TEXT OF INTERVIEW
Bill Radke: British Prime Minister Gordon Brown today has launched his campaign for re-election. The vote will take place in one month, and just as in the United States, the economy is issue number one. From London, Marketplace's Stephen Beard joins us live. Good morning, Stephen.
Stephen Beard: Hello, Bill.
Radke: How will the economy play into the election over there?
Beard: Well especially one issue in particular, which will be a familiar one in the U.S.: deficit-cutting versus stimulating the economy. The conservative opposition here wants to start reducing Britain's budget deficit now -- it's more than 11 percent of GDP -- while the labor government under Gordon Brown says it's too early to start making deep cuts in public spending. That would threaten the U.K.'s fragile economic recovery.
Radke: So with this going on, how closely are investors watching the campaign?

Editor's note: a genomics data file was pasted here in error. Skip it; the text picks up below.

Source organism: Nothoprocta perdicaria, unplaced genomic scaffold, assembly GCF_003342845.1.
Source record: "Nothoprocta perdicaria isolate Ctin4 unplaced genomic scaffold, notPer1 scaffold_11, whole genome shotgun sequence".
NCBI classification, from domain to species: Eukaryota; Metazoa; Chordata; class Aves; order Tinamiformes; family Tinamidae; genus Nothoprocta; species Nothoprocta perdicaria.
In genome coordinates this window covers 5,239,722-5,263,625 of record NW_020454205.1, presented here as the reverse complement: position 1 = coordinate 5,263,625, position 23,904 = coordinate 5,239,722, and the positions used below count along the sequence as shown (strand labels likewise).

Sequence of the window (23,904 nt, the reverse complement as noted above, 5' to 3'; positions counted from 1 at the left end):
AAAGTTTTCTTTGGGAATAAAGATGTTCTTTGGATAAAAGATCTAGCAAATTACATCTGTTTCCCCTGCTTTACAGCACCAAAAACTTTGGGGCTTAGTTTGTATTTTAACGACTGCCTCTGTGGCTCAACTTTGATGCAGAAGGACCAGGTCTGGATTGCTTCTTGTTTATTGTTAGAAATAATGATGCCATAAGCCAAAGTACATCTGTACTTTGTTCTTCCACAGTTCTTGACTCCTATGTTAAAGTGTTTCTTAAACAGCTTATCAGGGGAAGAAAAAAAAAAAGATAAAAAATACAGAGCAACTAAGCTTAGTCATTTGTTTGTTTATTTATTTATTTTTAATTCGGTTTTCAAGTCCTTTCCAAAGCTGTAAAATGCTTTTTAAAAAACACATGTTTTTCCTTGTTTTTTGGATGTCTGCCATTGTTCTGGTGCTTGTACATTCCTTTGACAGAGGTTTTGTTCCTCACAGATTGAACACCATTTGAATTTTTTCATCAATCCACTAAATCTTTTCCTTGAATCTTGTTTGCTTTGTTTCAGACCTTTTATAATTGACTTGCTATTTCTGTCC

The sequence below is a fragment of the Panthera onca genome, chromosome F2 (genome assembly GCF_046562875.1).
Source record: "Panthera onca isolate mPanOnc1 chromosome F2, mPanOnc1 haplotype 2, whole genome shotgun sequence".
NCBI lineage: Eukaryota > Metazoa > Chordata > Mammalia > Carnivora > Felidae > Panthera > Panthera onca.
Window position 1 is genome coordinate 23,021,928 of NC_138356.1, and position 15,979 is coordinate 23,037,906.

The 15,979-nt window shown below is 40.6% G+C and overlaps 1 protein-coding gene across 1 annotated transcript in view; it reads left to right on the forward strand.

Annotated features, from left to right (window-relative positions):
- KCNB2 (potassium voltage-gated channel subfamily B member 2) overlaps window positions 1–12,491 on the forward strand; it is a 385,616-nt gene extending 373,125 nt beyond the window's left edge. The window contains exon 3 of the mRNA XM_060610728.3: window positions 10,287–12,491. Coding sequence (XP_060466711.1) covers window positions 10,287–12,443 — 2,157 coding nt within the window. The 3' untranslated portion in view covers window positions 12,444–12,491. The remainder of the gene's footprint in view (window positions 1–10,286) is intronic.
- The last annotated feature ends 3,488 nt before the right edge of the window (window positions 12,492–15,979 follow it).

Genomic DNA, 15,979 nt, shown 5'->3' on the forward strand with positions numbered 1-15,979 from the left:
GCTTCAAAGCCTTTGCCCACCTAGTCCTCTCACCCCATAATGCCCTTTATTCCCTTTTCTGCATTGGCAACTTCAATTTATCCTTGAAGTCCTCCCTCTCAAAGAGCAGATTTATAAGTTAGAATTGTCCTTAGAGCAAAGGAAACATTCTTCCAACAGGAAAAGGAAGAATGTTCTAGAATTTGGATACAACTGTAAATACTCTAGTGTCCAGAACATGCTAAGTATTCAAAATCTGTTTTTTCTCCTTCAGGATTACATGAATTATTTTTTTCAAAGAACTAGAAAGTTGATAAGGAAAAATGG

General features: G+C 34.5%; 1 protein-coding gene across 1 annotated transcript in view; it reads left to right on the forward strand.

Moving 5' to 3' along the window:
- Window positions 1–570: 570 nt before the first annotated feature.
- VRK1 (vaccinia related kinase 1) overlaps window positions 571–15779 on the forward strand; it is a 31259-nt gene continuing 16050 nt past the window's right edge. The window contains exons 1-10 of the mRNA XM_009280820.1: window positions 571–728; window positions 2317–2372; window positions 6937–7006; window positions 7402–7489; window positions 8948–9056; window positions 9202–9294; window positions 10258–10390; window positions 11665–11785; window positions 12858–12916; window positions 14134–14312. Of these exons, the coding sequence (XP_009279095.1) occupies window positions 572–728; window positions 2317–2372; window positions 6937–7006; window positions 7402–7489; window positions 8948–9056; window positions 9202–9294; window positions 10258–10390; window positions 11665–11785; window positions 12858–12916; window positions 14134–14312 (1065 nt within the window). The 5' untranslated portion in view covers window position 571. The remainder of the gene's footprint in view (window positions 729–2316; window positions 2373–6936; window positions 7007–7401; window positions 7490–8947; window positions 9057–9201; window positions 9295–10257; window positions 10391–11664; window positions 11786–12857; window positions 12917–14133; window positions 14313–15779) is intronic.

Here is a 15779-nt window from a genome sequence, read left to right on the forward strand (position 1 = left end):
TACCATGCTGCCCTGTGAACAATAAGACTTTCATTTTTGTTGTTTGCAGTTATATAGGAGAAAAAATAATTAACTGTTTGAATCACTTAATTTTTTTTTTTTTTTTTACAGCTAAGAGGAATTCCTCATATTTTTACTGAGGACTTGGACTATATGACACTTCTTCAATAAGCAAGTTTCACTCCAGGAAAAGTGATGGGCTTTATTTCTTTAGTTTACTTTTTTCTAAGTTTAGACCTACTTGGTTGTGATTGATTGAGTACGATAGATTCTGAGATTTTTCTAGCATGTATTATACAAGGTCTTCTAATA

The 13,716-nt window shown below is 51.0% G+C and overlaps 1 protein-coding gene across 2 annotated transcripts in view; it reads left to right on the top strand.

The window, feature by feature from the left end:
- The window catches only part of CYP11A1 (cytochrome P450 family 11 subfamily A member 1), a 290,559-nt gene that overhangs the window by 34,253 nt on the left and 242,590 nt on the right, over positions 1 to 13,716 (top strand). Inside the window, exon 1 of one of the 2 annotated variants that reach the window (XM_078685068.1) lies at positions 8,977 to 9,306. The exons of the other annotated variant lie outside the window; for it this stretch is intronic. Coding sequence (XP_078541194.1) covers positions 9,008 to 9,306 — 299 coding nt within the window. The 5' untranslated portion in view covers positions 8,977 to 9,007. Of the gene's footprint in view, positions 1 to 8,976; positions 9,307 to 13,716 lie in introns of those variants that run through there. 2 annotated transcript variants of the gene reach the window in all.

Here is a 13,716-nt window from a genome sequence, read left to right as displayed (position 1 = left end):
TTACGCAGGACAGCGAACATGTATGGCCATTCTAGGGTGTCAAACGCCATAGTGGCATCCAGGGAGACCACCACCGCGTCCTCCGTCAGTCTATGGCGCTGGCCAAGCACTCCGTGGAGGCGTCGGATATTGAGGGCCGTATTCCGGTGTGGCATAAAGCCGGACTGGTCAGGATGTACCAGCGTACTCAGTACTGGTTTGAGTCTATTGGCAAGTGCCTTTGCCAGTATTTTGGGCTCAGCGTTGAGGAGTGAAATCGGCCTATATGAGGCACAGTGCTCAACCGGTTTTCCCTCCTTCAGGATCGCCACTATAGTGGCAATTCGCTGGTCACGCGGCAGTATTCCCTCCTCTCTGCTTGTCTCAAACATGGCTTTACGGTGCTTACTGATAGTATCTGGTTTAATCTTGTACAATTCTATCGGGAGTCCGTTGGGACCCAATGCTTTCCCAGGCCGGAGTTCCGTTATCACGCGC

Beard: Very closely. And in fact, they're already sending a pretty clear signal: they want the conservative opposition to win. Here's David Buick of the BGC brokers:
David Buick: It's generally felt that the conservatives will deal with the budget deficit, which is horrendous, more aggressive than labor will. But in the same breath, they understand business, and therefore they will not allow tax that could damage business.
Radke: So much for the markets, Stephen. What about about voters?
Beard: Well, they seem much less decided. The opinion polls suggest this could be a very close election indeed, with no one party winning absolute control of Parliament. Now investors would hate that, the uncertainty of it. So U.K. markets could be in for a nerve-wracking four weeks in the run-up to the election.
Radke: Marketplace's Stephen Beard in London. Stephen, thank you.
Beard: OK, Bill.